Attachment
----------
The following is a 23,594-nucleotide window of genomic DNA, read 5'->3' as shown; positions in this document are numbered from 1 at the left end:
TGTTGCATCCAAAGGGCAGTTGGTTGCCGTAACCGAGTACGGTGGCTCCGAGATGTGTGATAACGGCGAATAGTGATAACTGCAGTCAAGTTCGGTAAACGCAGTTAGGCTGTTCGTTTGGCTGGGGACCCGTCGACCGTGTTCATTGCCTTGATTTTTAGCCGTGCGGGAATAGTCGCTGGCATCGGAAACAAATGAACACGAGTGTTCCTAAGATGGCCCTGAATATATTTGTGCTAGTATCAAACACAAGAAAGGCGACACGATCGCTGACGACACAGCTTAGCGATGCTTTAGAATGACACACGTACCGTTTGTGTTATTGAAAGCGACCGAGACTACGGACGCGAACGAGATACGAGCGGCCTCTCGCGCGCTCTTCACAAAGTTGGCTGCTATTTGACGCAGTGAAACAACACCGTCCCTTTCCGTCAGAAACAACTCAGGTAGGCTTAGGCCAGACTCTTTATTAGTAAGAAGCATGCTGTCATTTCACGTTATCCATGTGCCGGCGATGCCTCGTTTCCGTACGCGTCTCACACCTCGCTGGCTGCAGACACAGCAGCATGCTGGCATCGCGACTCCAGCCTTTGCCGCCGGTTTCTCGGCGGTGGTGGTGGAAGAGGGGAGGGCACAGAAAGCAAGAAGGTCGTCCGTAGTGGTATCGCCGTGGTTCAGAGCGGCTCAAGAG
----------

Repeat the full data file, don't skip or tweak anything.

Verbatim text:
The following is a 23,594-nucleotide window of genomic DNA, read 5'->3' as shown; positions in this document are numbered from 1 at the left end:
TGTTGCATCCAAAGGGCAGTTGGTTGCCGTAACCGAGTACGGTGGCTCCGAGATGTGTGATAACGGCGAATAGTGATAACTGCAGTCAAGTTCGGTAAACGCAGTTAGGCTGTTCGTTTGGCTGGGGACCCGTCGACCGTGTTCATTGCCTTGATTTTTAGCCGTGCGGGAATAGTCGCTGGCATCGGAAACAAATGAACACGAGTGTTCCTAAGATGGCCCTGAATATATTTGTGCTAGTATCAAACACAAGAAAGGCGACACGATCGCTGACGACACAGCTTAGCGATGCTTTAGAATGACACACGTACCGTTTGTGTTATTGAAAGCGACCGAGACTACGGACGCGAACGAGATACGAGCGGCCTCTCGCGCGCTCTTCACAAAGTTGGCTGCTATTTGACGCAGTGAAACAACACCGTCCCTTTCCGTCAGAAACAACTCAGGTAGGCTTAGGCCAGACTCTTTATTAGTAAGAAGCATGCTGTCATTTCACGTTATCCATGTGCCGGCGATGCCTCGTTTCCGTACGCGTCTCACACCTCGCTGGCTGCAGACACAGCAGCATGCTGGCATCGCGACTCCAGCCTTTGCCGCCGGTTTCTCGGCGGTGGTGGTGGAAGAGGGGAGGGCACAGAAAGCAAGAAGGTCGTCCGTAGTGGTATCGCCGTGGTTCAGAGCGGCTCAAGAG